You can fish from a small Plano box - 6 grasswalkers, 2 cocahoes, 2 SS3s, and still room for another lure if you want to throw in a dog-walking plug.
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Inshore, I pretty much fish 3 lures. TSL grasswalkers, Cocahoe on 1/4-oz Stazo jigheads, and Tsunami SS3 swim shad.
I only leave the grasswalkers for the other two when I get to deep slopes, same kind of water I would be fishing TS-250 sinking fly line; or 3+' on the flats, where I won't be dragging in grassballs on the sinking lures, and may need to get deeper.
My last trip with Josh, he posted I must have been fishing something else, but other than a cocahoe on the Little Cut slope, I only fished one birthday suit grasswalker on the flats both days.
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I've also fished the grasswalkers on weighted swimbait hooks, but the only place I really like fishing those is the glow lure off Arroyo docks into the deep channel.
Here, change-up is everything, and this lure works great in one of the slots.
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here were a couple before breakfast one morning, fishing from the boy's shack - getting up about a half-hour or so before first light and tinkering before my buddies were up for a paddling day - released a couple of smaller nursery trout, and a bigger schoolie spit at the dock, but a great way to begin the day
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when we got out to paddle, launching for the N wind at S. Padre Convention Center
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I began with a fly rod in normal fly rod water, but Steve was getting so much action on grasswalkers, I went back for my bait rod
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We also set up a couple of drifts over this beautiful, bit deeper turtle grass
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Image - another good high-sun color
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Last edited by bulldog1935 on 18 Jun 2019, 05:58, edited 1 time in total.

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Post 18 Jun 2019, 05:57 • #22 
Global Moderator
Joined: 04/20/07
Posts: 8588
Location: US-ME
Killer bait, Bulldog. Killer. For FW, what little nonflyfishing I do, I've looked no further than the Trout Magnet, or a few others very similar, whose names I don't recall. That one is new on me but also of the type. If there is a suitable size and they are sold locally, I may have to go crappie fishing today, or even probe a boulder strewn deep run for trout, pursuant to the tight-lining topic.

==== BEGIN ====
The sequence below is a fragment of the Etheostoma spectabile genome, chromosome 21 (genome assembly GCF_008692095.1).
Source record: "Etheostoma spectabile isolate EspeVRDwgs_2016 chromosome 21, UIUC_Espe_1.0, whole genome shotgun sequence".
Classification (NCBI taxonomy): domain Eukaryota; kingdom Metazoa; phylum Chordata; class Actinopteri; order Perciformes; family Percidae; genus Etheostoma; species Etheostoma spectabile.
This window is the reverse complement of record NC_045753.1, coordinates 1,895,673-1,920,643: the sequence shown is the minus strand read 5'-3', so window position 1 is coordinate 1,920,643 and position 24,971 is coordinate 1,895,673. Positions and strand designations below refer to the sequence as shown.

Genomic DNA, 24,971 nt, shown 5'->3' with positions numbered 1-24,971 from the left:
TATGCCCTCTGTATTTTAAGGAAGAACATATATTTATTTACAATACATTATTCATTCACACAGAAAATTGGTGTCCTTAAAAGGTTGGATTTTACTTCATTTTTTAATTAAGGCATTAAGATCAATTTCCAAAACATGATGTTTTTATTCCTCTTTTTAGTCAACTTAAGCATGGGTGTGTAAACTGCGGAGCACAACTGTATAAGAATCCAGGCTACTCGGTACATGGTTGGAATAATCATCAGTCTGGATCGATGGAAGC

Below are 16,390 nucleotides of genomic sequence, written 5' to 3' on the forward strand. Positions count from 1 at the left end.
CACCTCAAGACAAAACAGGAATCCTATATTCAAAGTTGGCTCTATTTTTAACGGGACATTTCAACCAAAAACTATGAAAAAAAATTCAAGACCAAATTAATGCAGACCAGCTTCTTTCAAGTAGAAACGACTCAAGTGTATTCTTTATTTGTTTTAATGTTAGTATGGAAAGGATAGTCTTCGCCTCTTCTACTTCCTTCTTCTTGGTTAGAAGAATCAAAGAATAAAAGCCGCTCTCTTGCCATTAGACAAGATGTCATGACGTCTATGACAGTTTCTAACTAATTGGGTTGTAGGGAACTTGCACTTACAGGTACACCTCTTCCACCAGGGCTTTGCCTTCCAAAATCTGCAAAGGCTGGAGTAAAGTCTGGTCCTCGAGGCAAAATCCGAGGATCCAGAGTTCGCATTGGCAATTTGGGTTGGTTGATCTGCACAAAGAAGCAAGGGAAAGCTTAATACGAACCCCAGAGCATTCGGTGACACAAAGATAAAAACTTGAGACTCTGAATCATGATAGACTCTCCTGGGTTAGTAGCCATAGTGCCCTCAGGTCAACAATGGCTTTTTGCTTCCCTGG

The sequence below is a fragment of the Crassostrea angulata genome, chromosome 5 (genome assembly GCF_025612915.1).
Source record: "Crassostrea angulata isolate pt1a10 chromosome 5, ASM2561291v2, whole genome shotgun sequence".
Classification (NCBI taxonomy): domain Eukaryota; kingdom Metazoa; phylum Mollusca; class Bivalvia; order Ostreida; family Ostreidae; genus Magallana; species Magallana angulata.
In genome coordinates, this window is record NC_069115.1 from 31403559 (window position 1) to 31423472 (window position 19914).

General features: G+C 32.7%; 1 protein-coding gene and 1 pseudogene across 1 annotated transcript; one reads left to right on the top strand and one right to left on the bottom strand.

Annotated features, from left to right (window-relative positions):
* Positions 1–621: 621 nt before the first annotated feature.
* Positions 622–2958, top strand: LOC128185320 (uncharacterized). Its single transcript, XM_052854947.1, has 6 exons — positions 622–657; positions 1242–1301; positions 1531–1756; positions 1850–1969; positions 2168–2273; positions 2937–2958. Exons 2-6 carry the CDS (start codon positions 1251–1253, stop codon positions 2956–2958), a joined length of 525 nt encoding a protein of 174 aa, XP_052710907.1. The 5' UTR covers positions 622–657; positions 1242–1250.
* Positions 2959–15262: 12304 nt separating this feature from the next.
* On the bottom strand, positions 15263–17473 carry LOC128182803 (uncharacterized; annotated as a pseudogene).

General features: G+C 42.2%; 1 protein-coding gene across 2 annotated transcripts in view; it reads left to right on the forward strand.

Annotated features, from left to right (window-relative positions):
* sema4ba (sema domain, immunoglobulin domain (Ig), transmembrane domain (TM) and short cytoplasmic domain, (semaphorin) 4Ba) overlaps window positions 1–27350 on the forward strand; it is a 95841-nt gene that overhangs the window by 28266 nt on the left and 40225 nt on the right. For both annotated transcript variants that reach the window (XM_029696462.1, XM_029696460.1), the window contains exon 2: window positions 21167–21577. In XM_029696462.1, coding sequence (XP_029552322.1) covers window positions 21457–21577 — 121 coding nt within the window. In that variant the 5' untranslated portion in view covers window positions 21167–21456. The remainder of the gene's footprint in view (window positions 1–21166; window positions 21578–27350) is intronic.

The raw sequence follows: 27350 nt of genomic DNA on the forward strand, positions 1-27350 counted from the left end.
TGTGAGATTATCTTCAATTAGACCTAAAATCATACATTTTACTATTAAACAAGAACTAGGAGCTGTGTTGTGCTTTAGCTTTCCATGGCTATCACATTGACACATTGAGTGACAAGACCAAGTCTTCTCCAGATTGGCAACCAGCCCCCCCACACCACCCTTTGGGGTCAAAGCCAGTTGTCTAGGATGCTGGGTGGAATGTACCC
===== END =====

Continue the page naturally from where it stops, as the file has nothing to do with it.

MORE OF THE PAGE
Am I noticing that the bait has its own harness to the hook such that less of the hook itself is threaded through it? Do you think that is an action-enhancer, and/or does it make the bait more durable? I could throw out the Wedgees and Spidgles if that rig beats them for durability.


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Post 18 Jun 2019, 07:06 • #23 
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Joined: 08/10/05
Posts: 18216
Location: downtown Bulverde, Texas
Steve, here's the swimbait hook and no, no smaller size on the lure.
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The lure has a hook slot that goes halfway through the thickness.
I'm religious about using Procure poultice on plastic baits - people call them scent attractors, but what they really are is taste maskers - bait poultice hides the taste of steel, and hides the taste of us on the bait.
https://www.tackledirect.com/pro-cure-b ... ml#reviews
In addition to coating the steel, I squeeze a little drop of procure into the grasswalker hook slot, and it takes a dump in the fish's mouth.
I've landed big trout on grasswalker + procure that weren't hooked, but were squeezing the lure in their gullet, apparently because they didn't want to let go.

Only discovered this lure myself on that trip 2 Novembers ago - Tobin posts on TKF, and sells a good line of inshore fishing videos, in addition to the lure he designed.
https://www.youtube.com/watch?v=D8H0c6pOm2g
What lifetime inshore fishermen have figured out from time on the water, Tobin has percolated the art into science.
https://troutsupport.com/products/trout-support-lure

Tobin said he worked on 1000 variants on this lure before getting it right.
The same plastic formulation that makes it neutral-density also makes it tough.
Here's one after a morning of lizardfish, tourist specs, rat and slot reds
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When my BIL fished it on S. Padre flats last November trip, he got hooked, too
Green Island
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Last edited by bulldog1935 on 18 Jun 2019, 07:45, edited 1 time in total.

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Post 18 Jun 2019, 07:43 • #24 
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Joined: 04/20/07
Posts: 8588
Location: US-ME